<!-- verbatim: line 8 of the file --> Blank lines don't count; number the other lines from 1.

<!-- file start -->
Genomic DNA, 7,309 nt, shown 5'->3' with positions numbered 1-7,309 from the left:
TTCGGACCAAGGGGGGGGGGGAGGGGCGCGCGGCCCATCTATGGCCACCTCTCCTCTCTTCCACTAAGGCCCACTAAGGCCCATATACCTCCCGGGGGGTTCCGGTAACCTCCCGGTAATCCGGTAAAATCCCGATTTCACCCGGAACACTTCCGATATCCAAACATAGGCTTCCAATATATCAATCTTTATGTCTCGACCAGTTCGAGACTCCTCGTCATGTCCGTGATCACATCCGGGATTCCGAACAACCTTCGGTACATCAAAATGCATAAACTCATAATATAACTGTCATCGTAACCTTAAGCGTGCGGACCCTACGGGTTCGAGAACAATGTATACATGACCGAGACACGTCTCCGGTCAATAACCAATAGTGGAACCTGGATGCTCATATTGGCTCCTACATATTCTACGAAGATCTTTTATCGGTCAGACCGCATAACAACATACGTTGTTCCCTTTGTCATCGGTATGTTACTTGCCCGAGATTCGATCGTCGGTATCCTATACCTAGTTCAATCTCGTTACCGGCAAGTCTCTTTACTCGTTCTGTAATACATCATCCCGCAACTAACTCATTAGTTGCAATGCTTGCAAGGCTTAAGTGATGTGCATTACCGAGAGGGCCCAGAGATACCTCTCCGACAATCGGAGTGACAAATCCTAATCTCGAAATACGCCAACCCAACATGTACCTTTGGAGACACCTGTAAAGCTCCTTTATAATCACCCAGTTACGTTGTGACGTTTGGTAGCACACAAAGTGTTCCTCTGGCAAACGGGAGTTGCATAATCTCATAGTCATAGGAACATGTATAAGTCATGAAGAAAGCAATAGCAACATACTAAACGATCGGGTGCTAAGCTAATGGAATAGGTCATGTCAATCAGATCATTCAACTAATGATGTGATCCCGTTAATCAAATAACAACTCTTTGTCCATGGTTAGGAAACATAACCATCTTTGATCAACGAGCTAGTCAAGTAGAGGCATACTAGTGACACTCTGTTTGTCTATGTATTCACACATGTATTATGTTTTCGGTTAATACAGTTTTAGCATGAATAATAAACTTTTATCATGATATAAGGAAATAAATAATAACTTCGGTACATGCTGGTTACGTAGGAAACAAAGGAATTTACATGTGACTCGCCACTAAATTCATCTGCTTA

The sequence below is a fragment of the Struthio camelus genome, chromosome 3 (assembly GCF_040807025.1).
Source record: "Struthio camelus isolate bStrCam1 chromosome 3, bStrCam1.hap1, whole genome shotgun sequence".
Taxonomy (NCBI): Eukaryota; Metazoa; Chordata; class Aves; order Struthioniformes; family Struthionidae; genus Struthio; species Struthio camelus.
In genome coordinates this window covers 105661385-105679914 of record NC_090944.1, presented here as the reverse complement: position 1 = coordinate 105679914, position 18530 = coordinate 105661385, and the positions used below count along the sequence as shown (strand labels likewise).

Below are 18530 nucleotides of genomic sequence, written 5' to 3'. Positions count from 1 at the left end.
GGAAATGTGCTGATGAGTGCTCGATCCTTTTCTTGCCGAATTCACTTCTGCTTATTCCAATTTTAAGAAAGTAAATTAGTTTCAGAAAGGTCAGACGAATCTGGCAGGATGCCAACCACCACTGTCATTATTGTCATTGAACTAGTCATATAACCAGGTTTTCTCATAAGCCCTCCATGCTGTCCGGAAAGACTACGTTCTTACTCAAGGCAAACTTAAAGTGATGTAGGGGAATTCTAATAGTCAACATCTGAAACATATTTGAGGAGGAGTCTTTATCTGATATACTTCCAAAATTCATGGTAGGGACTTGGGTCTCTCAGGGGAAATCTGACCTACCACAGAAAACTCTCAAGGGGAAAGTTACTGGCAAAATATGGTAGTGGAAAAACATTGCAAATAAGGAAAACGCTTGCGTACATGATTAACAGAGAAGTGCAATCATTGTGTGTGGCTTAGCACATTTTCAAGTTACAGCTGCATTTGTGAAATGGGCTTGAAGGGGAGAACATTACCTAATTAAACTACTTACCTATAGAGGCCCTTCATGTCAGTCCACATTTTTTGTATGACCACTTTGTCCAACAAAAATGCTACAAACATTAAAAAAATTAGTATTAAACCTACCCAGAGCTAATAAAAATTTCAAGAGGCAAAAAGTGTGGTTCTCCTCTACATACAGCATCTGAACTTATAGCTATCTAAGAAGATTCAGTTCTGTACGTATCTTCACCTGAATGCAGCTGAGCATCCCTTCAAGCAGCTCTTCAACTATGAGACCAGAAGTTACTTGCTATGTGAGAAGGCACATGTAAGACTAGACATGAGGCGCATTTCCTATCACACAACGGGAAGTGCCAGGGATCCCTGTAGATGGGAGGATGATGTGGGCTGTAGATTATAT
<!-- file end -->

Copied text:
GGAAATGTGCTGATGAGTGCTCGATCCTTTTCTTGCCGAATTCACTTCTGCTTATTCCAATTTTAAGAAAGTAAATTAGTTTCAGAAAGGTCAGACGAATCTGGCAGGATGCCAACCACCACTGTCATTATTGTCATTGAACTAGTCATATAACCAGGTTTTCTCATAAGCCCTCCATGCTGTCCGGAAAGACTACGTTCTTACTCAAGGCAAACTTAAAGTGATGTAGGGGAATTCTAATAGTCAACATCTGAAACATATTTGAGGAGGAGTCTTTATCTGATATACTTCCAAAATTCATGGTAGGGACTTGGGTCTCTCAGGGGAAATCTGACCTACCACAGAAAACTCTCAAGGGGAAAGTTACTGGCAAAATATGGTAGTGGAAAAACATTGCAAATAAGGAAAACGCTTGCGTACATGATTAACAGAGAAGTGCAATCATTGTGTGTGGCTTAGCACATTTTCAAGTTACAGCTGCATTTGTGAAATGGGCTTGAAGGGGAGAACATTACCTAATTAAACTACTTACCTATAGAGGCCCTTCATGTCAGTCCACATTTTTTGTATGACCACTTTGTCCAACAAAAATGCTACAAACATTAAAAAAATTAGTATTAAACCTACCCAGAGCTAATAAAAATTTCAAGAGGCAAAAAGTGTGGTTCTCCTCTACATACAGCATCTGAACTTATAGCTATCTAAGAAGATTCAGTTCTGTACGTATCTTCACCTGAATGCAGCTGAGCATCCCTTCAAGCAGCTCTTCAACTATGAGACCAGAAGTTACTTGCTATGTGAGAAGGCACATGTAAGACTAGACATGAGGCGCATTTCCTATCACACAACGGGAAGTGCCAGGGATCCCTGTAGATGGGAGGATGATGTGGGCTGTAGATTATAT